Scotland

Scotland 'snubbed' in EU fishing talks

fishing boats in harbour Image copyright Getty Images

Sending a Conservative peer to represent Scottish fishermen at EU talks is a "slap in the face" for Scotland, the country's fisheries minister has said.

Richard Lochhead argued that he should have been allowed to stand in for UK Environment Secretary Liz Truss, who is unable to attend the meeting.

But the UK government has instead drafted in Lord de Mauley.

Two-thirds of the UK's fishing industry is based in Scotland.

Monday's talks in the Belgian capital are to focus on quotas for deep sea stocks, which disproportionately affect Scottish trawlers.

'Bit of a snub'

Speaking from Brussels, Mr Lochhead told BBC Scotland the UK government had agreed in 2010 that, when circumstances were appropriate, Scotland could lead at European fishing talks when the subjects up for discussion were primarily Scottish.

He added: "Yet here we are in a situation today where the UK secretary of state is in Brussels but she thinks she has got other things she wants to do other than attending the council.

"So she has drafted in Rupert Ponsonby, the seventh Baron de Mauley, from the House of Lords to represent the UK even although I am here. I think that is a bit of a snub for Scotland and a slap in the face.

"I have now got to sit down with Lord de Mauley and brief him in what's important for Scotland, explain to him the background, the circumstances. I have to hope he'll take that on board as he leads these talks."

Image caption Lord de Mauley is responsible for Department for Environment, Food and Rural Affairs in the House of Lords

Mr Lochhead has been Scottish fishing minister for the past seven years, which he said probably made him the "most long-standing minister in the whole of Europe".

He pointed out that Scottish boats last year landed 95% of the quotas that will be discussed at the Brussels talks, and added: "You couldn't have a more Scottish issue. The Scottish minister is here, the circumstances are very appropriate and yet the UK government is taking this ridiculous decision to draft in an unelected member of the House of Lords.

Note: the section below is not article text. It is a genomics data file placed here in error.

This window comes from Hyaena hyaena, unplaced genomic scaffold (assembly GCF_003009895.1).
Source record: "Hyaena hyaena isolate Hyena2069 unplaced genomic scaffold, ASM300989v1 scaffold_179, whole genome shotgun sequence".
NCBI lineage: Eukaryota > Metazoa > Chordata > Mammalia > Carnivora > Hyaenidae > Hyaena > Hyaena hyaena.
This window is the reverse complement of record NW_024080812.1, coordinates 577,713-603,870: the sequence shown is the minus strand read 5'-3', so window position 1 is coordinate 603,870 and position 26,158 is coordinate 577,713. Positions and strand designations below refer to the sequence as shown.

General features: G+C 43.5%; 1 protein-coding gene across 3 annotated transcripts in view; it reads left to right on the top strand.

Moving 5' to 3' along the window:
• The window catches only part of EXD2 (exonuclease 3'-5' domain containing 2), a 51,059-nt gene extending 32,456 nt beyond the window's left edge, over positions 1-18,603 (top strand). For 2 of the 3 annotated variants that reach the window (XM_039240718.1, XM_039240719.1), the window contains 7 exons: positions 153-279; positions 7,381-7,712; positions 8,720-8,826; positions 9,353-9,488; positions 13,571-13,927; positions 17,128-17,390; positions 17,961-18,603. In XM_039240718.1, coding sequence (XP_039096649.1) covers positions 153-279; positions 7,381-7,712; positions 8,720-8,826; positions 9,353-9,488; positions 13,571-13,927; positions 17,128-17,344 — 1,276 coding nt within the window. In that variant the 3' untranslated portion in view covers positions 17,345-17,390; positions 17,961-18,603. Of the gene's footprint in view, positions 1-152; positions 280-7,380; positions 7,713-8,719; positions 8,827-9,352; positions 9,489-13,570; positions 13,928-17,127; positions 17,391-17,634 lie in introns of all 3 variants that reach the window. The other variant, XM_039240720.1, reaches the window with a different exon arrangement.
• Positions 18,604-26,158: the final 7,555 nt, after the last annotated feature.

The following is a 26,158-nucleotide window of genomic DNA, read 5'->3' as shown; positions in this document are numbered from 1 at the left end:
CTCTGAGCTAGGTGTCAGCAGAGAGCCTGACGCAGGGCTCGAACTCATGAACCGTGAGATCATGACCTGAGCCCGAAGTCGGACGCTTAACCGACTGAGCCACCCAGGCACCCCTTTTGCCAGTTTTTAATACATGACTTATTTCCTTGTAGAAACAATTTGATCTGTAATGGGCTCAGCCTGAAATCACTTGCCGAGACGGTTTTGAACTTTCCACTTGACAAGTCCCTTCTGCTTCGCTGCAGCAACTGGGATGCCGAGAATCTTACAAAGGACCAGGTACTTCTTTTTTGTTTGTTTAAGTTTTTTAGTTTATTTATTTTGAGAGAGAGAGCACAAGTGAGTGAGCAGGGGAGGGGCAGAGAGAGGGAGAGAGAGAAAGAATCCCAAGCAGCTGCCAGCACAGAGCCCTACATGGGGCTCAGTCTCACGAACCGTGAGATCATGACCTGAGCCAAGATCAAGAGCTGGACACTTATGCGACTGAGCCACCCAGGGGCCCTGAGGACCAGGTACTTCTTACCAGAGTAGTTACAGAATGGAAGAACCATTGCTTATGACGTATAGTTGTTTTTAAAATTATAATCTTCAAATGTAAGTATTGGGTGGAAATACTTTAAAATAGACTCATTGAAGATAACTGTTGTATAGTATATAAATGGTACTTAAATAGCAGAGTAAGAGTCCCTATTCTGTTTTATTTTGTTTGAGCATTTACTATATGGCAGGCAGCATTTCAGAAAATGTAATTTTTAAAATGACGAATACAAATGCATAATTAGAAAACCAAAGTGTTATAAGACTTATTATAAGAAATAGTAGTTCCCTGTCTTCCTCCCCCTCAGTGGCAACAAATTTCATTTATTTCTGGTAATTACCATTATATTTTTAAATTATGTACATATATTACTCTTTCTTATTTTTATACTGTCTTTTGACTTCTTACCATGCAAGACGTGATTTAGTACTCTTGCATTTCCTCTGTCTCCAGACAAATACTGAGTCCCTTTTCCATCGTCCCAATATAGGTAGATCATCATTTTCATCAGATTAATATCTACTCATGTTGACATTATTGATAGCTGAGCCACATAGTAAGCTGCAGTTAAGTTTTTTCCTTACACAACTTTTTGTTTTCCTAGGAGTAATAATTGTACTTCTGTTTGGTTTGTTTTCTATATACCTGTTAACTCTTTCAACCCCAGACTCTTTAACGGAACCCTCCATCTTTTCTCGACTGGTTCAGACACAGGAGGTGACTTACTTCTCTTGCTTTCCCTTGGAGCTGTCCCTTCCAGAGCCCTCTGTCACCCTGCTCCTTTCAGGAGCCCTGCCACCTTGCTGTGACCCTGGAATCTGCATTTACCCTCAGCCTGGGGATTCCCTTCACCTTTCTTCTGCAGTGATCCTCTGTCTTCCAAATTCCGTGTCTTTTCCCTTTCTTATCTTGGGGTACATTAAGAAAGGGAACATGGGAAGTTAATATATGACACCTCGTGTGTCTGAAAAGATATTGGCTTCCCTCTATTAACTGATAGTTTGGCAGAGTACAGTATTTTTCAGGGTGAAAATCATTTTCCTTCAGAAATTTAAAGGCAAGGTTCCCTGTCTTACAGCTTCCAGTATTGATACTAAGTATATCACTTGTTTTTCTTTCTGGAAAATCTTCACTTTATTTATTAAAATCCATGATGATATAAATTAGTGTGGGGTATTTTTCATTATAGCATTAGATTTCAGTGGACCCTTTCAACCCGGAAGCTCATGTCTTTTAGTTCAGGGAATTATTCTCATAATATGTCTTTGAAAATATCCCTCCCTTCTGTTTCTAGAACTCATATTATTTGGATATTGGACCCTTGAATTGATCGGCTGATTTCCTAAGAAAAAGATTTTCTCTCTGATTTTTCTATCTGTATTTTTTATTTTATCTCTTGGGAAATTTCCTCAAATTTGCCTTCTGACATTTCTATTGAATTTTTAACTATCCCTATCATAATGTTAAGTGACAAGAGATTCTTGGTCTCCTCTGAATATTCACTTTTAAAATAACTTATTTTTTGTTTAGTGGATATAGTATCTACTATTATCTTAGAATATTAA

"Surely I am much better qualified to sit at the top table and discuss those issues than a minister who has got no fisheries experience whatsoever."

Image caption Mr Lochhead said he was "much better qualified" to lead the talks

Lord de Mauley is parliamentary under secretary of state for natural environment and science and is responsible for the business of the Department for Environment, Food and Rural Affairs (Defra) in the House of Lords.

Mr Lochhead and UK fisheries minister George Eustice attended the last meeting of the Agriculture and Fisheries Council in October, where a rule change was agreed allowing fishermen affected by the Russian food export ban to bank a quarter of their mackerel quota for use in 2015.

In a letter sent to the prime minister over the weekend, Scottish First Minister Alex Salmond said it would be a "travesty" and "a recipe for further failure in Europe" if the industry was represented by Lord de Mauley rather than Mr Lochhead.

Mr Salmond wrote: "In 2010 both you and the foreign secretary agreed that it is reasonable, given Scotland's overwhelming interests in fisheries, that Scottish ministers could speak for the UK delegation.

"The Memorandum of Understanding agreed between our governments in 2013 also makes provision for Scottish Ministers to lead discussions in the council where an issue is of greater relevance to Scotland than the UK as a whole.

"It is true that the agreement you made has been breached by your ministers more often than it has been honoured. This is an opportunity for you to see that it is fulfilled and to demonstrate the commitment to the UK as a partnership of nations that you set out during the closing stages of the referendum campaign."

'Best deals'

Responding to Mr Salmond's letter, a Downing Street spokesman said: "The government takes its responsibility to act for all parts of the UK extremely seriously. Our ministers put our country's interests first and foremost in all they do.

"We have consistently and successfully worked with the Scottish government to argue for and to secure the best deals for our fishing industry. Their hand is strengthened by being part of the UK."

And the Conservative MEP Ian Duncan said he was "frustrated by the ongoing posturing" of the SNP over fishing.

Mr Duncan added: "Mr Lochhead is part of the UK delegation attending the fisheries council today. Following that council meeting, he will be attending a meeting with the incoming fisheries commissioner Karmena Vella.

"Mr Lochhead is disingenuous to suggest that he has no real influence. It is Mr Lochhead's responsibility to ensure that the UK's final negotiating position is as Scottish as it can be, nobody else's."

But Scottish Labour's fisheries spokeswoman Claire Baker said: "It's not often I agree with the SNP but on this occasion they've got a point. Sending a junior minister from the House of Lords, with no knowledge of the subject, to lead on important discussions about deep sea fishing quotas which mostly affects Scotland is difficult to understand when a Scottish minister who regularly attends these talks is already in Brussels."

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